There is no clear consensus for who should carry the conservative mantle among nearly a dozen Republican aspirants who will be on hand to outline early themes of their candidacies. A wide-open race presents challenges and opportunities for the roster of current or former governors and members of Congress who are working to win over or, at the very least, neutralize influential conservative activists. The event, which has been held every winter for nearly four decades, is seen as such a command performance this year that Haley Barbour, Mitch Daniels, Newt Gingrich, Tim Pawlenty, Ron Paul, Mitt Romney and John Thune are among those who accepted invitations. Sarah Palin and Mike Huckabee have both declined, citing scheduling conflicts. In the wake of sweeping Republican victories in last year’s Congressional elections, where Tea Party supporters rewarded candidates who pledged to uphold fiscally conservative principles and punished those who failed their conservative purity tests, the early stage of the 2012 campaign is unfolding as something of a political free-for-all. The event offers a prominent platform for candidates to introduce — or reintroduce — themselves to influential conservatives.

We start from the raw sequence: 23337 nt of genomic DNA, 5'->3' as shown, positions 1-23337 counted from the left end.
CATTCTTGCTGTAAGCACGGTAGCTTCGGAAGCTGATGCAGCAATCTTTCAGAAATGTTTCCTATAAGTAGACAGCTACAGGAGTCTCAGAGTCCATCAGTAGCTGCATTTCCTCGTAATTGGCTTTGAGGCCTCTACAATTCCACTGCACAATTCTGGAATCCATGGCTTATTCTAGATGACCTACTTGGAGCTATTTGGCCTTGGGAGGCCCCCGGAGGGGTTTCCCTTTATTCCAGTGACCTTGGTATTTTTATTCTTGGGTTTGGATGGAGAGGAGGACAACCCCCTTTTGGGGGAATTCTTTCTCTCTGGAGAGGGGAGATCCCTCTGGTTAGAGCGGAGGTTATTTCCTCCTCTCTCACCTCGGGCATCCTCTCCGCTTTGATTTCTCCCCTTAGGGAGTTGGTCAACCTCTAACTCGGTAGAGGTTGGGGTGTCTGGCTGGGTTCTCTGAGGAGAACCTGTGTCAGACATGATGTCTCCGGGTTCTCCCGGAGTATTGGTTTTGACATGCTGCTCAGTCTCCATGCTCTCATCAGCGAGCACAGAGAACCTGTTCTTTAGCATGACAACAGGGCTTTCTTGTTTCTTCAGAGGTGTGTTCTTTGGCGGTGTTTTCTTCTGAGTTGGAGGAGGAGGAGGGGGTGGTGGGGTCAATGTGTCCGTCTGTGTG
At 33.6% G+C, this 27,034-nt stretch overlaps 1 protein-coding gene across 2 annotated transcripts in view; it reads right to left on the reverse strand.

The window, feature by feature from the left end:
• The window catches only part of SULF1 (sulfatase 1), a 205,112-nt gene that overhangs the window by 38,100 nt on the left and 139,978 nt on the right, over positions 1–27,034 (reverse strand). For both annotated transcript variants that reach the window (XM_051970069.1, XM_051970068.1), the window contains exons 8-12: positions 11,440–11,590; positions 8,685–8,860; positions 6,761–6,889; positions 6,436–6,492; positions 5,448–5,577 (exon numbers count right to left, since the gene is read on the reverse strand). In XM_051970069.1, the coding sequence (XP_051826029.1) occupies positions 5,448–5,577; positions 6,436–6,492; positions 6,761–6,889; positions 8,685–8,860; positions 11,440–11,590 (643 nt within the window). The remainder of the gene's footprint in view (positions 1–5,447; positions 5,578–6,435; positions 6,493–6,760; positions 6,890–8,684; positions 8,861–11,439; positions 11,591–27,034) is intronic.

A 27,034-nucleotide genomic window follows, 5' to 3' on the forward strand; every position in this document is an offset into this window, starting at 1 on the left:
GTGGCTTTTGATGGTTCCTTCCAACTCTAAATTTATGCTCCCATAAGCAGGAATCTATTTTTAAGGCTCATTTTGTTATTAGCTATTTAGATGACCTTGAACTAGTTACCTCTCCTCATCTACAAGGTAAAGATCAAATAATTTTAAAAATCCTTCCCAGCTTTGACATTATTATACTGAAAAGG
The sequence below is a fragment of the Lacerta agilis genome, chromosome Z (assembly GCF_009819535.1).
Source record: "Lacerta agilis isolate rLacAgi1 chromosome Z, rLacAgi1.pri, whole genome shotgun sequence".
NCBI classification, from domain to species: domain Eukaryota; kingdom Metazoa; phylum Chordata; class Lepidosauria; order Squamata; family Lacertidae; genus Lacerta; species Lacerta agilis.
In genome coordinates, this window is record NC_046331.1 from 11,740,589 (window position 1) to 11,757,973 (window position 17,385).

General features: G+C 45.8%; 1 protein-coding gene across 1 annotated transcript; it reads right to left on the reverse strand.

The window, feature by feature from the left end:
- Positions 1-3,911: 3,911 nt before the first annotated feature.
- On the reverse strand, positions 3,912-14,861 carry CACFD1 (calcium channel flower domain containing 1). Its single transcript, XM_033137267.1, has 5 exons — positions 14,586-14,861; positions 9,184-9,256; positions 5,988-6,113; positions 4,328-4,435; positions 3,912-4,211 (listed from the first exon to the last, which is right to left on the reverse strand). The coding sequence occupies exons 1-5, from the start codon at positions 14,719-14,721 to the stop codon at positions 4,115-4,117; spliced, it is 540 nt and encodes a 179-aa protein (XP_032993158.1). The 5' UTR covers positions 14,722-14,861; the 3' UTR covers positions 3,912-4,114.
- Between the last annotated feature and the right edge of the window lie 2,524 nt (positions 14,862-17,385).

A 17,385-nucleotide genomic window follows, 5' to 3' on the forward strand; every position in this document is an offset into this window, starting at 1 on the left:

But that does not necessarily mean that all candidates start on the same footing, conservative leaders say, or that the presidential race will reprise the volatility of the midterm elections.